Paul L. Caron

Tuesday, October 10, 2006

WSJ on IRS Recruitment of Law Students

Irs_logo_306 Interesting article in today's Wall Street Journal:  It's Taxing to Recruit Top Law Grads to IRS, But a New Push Betters Returns, by Robert Guy Matthews:

Donald Korb, chief counsel of the IRSe, sits in a high-back chair in a meeting room lined with law books and prepares to talk to a small gathering of Yale Law School students about tax shelters. But before delivering his lecture, he delivers a sales pitch -- for jobs at the IRS: Work a 40-hour week (more or less). Get into a courtroom within the first month. Choose the city where you work. "I can't say enough about the value to your career," he concludes, breathlessly. "And that's my commercial." It isn't subtle, and it seems to work. A couple of students reach for the informational folders and CDs stacked on a coffee table.

For decades, the IRS, employer of 1,500 lawyers, failed to draw freshly scrubbed graduates from the country's top law schools. It recruited in the spring, instead of the preceding fall when the private firms did. "All the good ones were gone by then," Mr. Korb says. When it did find promising candidates, it left many of them in limbo for months; private firms usually respond within weeks. And then there's the pay: about $65,000 to $70,000, depending on location, for a first-year lawyer at the IRS. That's half the starting rate at private firms.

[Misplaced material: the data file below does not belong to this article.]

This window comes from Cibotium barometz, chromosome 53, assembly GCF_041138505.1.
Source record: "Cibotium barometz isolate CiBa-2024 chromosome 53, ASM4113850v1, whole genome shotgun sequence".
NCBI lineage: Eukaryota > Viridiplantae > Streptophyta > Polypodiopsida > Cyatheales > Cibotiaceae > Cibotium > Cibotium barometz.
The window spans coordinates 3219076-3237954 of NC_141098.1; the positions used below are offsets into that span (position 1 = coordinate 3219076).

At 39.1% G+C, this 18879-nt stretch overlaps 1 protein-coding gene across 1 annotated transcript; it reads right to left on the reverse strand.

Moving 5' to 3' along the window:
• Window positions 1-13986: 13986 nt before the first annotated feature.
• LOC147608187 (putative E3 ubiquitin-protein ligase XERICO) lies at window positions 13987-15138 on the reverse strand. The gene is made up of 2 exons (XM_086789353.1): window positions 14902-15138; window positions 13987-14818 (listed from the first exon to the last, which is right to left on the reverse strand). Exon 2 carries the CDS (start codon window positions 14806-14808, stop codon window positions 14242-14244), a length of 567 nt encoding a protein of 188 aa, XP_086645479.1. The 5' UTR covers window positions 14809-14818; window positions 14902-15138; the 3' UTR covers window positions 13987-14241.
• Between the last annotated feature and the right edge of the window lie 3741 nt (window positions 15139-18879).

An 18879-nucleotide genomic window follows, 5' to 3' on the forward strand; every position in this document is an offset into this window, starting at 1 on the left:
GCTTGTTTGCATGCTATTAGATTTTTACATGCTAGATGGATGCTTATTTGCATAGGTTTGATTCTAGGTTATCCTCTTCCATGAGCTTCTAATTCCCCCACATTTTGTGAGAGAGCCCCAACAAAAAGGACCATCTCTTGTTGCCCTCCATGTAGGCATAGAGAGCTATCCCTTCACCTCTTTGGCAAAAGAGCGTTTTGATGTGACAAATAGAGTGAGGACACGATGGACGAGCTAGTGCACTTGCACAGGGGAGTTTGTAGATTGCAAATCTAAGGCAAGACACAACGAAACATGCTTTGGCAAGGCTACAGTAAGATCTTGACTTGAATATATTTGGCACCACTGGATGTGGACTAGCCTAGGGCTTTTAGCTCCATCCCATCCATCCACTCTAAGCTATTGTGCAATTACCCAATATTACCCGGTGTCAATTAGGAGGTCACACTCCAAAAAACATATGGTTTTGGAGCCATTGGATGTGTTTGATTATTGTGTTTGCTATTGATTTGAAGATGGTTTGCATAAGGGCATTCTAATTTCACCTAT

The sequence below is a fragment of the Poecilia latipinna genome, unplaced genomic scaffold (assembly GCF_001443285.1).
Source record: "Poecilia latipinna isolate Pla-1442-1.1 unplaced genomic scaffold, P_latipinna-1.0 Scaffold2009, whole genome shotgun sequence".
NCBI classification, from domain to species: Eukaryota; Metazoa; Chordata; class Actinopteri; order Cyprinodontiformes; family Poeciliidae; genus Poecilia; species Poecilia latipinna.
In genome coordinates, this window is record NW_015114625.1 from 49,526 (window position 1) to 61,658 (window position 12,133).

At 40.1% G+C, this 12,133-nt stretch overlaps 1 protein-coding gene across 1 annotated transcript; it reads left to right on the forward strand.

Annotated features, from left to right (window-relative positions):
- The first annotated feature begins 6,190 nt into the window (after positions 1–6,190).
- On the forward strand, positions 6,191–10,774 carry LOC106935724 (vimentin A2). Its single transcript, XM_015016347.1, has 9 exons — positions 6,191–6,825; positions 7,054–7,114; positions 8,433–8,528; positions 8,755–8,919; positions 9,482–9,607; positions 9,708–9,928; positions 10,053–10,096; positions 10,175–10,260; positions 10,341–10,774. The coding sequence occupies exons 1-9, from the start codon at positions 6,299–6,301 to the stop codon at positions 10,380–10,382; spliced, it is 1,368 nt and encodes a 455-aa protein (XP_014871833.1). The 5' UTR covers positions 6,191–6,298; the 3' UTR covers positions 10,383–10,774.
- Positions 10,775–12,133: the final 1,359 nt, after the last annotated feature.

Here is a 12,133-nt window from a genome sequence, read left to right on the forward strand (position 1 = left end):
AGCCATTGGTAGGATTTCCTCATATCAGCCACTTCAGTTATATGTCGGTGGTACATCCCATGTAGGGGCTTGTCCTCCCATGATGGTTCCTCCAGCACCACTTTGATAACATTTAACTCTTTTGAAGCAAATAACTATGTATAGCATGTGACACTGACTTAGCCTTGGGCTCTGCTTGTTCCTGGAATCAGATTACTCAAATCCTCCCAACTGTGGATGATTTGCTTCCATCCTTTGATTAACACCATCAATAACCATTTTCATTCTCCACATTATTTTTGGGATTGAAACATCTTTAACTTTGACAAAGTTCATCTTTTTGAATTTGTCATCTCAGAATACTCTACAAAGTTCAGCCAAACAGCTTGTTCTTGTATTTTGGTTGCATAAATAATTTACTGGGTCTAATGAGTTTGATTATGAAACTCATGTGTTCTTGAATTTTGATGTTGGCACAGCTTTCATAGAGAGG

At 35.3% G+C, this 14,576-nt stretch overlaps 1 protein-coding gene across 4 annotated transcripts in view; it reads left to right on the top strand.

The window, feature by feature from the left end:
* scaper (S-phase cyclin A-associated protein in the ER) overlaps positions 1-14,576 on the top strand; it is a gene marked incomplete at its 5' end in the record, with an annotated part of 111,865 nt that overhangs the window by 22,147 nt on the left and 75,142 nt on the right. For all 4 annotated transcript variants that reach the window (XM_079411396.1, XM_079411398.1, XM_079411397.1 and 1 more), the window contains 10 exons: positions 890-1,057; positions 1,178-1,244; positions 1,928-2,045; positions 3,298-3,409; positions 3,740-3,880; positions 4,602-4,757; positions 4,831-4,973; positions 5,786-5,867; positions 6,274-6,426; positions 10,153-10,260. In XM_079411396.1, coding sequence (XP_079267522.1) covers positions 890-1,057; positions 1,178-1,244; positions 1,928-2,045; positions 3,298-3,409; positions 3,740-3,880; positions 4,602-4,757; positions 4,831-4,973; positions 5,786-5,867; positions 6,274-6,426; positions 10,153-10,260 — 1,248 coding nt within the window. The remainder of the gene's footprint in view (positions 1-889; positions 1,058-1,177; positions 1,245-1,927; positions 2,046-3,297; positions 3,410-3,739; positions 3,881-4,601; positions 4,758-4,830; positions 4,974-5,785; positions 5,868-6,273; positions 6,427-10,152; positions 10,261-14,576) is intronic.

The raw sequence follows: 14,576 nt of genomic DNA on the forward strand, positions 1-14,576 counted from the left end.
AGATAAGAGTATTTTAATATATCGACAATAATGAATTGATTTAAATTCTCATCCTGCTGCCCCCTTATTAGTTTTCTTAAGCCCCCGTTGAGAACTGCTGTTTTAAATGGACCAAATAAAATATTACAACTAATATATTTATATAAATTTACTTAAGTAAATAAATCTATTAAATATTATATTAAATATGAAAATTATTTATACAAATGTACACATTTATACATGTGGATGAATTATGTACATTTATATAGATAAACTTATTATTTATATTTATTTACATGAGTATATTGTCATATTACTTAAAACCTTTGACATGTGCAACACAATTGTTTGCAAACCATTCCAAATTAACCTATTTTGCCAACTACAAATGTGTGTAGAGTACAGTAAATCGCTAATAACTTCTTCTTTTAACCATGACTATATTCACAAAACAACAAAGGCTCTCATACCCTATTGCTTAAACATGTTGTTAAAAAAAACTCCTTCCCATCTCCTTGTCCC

It's no wonder few of the smartest young minds in tax law considered starting their careers at the IRS. As a result, the IRS frequently finds itself out-manned and out-maneuvered by corporations or rich individuals, who hire pricey private lawyers to craft and defend sophisticated schemes to dodge taxes.

Mr. Korb -- J.D., Case Western Reserve University School of Law; LL.M., Georgetown University Law Center -- is out to change that. He says a few early years at the IRS is a big boost to a tax lawyer's career. His message seems to be sinking in. A wave of new graduates from law schools at Yale, New York University and the University of Southern California begin work next month, the first stream of new lawyers from those top-tier schools to join the IRS in years. In all, the IRS has 1,500 applicants so far for the 50 spots it wants to fill over the next 12 months....

Mr. Korb is especially proud of the IRS's slick marketing campaign and recruiting material. The bright green-and-purple folders and CDs contain something only tax geeks may find appealing: A list of famous -- at least in tax circles -- IRS alumni, including Jerry Reinsdorf, owner of the Chicago White Sox and the Chicago Bulls; Pam Olson, a former Treasury Department official and now a partner at Skadden Arps; and Ronald Pearlman, a former Treasury Department and congressional tax official and now a Georgetown professor.

For more, see:

IRS News, Law School | Permalink

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